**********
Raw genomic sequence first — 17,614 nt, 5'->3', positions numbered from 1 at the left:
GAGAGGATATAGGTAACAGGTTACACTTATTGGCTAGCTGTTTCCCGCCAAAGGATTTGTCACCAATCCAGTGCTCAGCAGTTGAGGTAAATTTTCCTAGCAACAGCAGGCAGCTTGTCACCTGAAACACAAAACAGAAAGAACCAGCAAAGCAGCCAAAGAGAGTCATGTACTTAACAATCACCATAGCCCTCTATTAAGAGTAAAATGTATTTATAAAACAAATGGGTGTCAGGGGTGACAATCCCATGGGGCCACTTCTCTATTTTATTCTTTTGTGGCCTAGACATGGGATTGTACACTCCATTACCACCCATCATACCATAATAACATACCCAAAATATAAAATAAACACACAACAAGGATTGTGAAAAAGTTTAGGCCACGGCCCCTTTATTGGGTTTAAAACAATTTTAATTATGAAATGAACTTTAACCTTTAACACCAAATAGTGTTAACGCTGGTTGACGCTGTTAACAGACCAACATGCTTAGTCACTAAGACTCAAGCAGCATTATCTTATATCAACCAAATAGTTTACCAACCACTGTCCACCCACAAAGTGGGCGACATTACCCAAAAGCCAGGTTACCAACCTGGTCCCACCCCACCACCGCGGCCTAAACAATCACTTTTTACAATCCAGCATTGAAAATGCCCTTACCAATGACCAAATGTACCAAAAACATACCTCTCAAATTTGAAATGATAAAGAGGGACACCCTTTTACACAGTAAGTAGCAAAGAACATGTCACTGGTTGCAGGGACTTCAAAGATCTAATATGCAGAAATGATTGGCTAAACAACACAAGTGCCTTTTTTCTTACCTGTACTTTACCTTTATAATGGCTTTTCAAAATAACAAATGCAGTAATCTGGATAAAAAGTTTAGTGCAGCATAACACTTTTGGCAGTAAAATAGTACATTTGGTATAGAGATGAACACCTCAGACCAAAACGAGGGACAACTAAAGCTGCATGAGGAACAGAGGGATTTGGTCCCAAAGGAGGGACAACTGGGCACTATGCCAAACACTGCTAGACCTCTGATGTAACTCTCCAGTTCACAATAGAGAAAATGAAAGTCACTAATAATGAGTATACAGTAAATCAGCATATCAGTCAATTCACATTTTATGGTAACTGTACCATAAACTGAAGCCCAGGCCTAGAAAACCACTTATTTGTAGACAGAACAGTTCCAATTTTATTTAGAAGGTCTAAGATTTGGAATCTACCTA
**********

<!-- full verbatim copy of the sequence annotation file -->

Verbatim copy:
Raw genomic sequence first — 17,614 nt, 5'->3', positions numbered from 1 at the left:
GAGAGGATATAGGTAACAGGTTACACTTATTGGCTAGCTGTTTCCCGCCAAAGGATTTGTCACCAATCCAGTGCTCAGCAGTTGAGGTAAATTTTCCTAGCAACAGCAGGCAGCTTGTCACCTGAAACACAAAACAGAAAGAACCAGCAAAGCAGCCAAAGAGAGTCATGTACTTAACAATCACCATAGCCCTCTATTAAGAGTAAAATGTATTTATAAAACAAATGGGTGTCAGGGGTGACAATCCCATGGGGCCACTTCTCTATTTTATTCTTTTGTGGCCTAGACATGGGATTGTACACTCCATTACCACCCATCATACCATAATAACATACCCAAAATATAAAATAAACACACAACAAGGATTGTGAAAAAGTTTAGGCCACGGCCCCTTTATTGGGTTTAAAACAATTTTAATTATGAAATGAACTTTAACCTTTAACACCAAATAGTGTTAACGCTGGTTGACGCTGTTAACAGACCAACATGCTTAGTCACTAAGACTCAAGCAGCATTATCTTATATCAACCAAATAGTTTACCAACCACTGTCCACCCACAAAGTGGGCGACATTACCCAAAAGCCAGGTTACCAACCTGGTCCCACCCCACCACCGCGGCCTAAACAATCACTTTTTACAATCCAGCATTGAAAATGCCCTTACCAATGACCAAATGTACCAAAAACATACCTCTCAAATTTGAAATGATAAAGAGGGACACCCTTTTACACAGTAAGTAGCAAAGAACATGTCACTGGTTGCAGGGACTTCAAAGATCTAATATGCAGAAATGATTGGCTAAACAACACAAGTGCCTTTTTTCTTACCTGTACTTTACCTTTATAATGGCTTTTCAAAATAACAAATGCAGTAATCTGGATAAAAAGTTTAGTGCAGCATAACACTTTTGGCAGTAAAATAGTACATTTGGTATAGAGATGAACACCTCAGACCAAAACGAGGGACAACTAAAGCTGCATGAGGAACAGAGGGATTTGGTCCCAAAGGAGGGACAACTGGGCACTATGCCAAACACTGCTAGACCTCTGATGTAACTCTCCAGTTCACAATAGAGAAAATGAAAGTCACTAATAATGAGTATACAGTAAATCAGCATATCAGTCAATTCACATTTTATGGTAACTGTACCATAAACTGAAGCCCAGGCCTAGAAAACCACTTATTTGTAGACAGAACAGTTCCAATTTTATTTAGAAGGTCTAAGATTTGGAATCTACCTA